LaHood spoke at the National Press Club as part of the administration's efforts to push Congress to pass President Obama's jobs bill, which failed to garner enough votes to block a filibuster earlier this week. Obama's jobs bill includes a $50 billion request for immediate infrastructure spending and $10 billion for an infrastructure bank. Neither of those ideas is likely to get very far in Congress, because Republicans are opposed to new spending in general and see the infrastructure-bank proposal as an unnecessary bureaucracy.
All this may be too much for LaHood, a moderate Republican who served in the House from 1994 until 2008. In Congress, he had a knack for running the floor smoothly and efficiently and was popular among journalists for his straight talk about House operations. As Transportation secretary, LaHood has taken the same no-nonsense approach toward an array of public-policy issues. He was hauled up before Congress in 2010 to answer questions about faulty brakes in some Toyota cars. In a gaffe, he first said that Toyota drivers shouldn't use their cars, but he backed away from those comments relatively quickly.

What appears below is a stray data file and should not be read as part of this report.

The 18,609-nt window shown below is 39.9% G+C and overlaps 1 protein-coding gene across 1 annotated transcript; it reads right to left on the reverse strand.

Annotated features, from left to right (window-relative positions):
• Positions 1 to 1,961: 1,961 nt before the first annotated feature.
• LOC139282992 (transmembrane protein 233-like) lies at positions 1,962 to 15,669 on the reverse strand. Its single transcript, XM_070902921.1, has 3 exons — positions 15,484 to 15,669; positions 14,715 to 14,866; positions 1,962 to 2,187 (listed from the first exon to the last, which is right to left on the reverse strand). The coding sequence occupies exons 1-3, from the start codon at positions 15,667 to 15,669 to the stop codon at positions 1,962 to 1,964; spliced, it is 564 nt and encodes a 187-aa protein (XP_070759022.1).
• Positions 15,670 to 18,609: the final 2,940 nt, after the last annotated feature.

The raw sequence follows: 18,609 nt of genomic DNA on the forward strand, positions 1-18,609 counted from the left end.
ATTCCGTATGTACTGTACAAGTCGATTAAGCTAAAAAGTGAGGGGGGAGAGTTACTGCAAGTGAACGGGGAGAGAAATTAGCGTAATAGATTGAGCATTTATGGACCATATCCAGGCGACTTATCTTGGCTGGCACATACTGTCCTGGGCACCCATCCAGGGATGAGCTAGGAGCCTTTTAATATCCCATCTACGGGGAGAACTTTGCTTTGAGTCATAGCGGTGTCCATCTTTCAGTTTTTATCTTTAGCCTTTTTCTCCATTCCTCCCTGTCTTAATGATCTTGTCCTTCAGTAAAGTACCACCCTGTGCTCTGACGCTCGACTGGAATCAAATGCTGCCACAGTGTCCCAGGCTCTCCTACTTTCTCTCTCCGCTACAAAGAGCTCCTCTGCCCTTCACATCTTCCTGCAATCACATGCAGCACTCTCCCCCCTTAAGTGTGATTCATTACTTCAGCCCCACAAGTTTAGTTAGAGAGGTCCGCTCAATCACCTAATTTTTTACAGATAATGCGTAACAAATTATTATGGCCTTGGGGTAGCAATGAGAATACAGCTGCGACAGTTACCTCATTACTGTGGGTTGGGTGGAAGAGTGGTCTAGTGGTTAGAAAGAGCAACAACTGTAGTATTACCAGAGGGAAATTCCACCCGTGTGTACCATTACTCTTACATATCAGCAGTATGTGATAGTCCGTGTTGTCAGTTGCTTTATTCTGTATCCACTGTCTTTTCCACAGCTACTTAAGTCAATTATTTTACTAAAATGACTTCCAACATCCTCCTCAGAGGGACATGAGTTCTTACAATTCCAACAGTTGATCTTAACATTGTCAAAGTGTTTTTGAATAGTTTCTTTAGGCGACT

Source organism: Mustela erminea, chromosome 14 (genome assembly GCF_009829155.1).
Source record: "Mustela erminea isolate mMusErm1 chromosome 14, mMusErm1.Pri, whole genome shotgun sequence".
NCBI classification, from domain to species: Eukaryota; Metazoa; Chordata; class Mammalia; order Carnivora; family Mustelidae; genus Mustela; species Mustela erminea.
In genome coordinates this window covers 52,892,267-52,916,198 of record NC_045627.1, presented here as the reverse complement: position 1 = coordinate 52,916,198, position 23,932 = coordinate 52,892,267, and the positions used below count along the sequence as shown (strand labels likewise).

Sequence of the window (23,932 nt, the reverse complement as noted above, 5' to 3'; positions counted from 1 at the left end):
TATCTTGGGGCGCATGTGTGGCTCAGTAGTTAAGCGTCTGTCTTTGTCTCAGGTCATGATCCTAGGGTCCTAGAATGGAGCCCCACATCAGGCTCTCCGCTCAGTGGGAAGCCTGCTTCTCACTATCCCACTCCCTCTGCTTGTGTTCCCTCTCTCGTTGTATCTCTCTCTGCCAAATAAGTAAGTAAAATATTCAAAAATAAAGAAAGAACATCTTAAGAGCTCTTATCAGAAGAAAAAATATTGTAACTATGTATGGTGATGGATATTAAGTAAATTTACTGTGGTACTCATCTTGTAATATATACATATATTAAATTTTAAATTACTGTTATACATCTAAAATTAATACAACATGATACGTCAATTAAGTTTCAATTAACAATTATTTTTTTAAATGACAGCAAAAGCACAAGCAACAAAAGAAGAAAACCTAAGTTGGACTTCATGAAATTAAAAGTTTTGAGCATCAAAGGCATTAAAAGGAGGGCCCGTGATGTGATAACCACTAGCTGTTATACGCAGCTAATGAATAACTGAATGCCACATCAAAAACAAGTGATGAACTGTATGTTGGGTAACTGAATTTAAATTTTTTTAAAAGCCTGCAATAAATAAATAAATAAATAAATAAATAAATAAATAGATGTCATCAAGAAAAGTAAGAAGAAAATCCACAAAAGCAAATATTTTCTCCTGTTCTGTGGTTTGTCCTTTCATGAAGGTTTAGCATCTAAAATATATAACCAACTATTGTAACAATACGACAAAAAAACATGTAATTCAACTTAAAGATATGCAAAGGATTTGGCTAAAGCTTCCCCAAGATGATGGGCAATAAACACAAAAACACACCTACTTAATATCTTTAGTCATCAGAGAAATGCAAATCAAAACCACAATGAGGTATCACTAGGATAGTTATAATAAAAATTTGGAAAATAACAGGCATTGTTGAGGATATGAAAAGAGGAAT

LaHood has also used his bully pulpit to promote safe-driving campaigns that warn drivers to avoid using smartphones to text or e-mail while on the road. That campaign has met with kudos from the industry and safety advocates alike.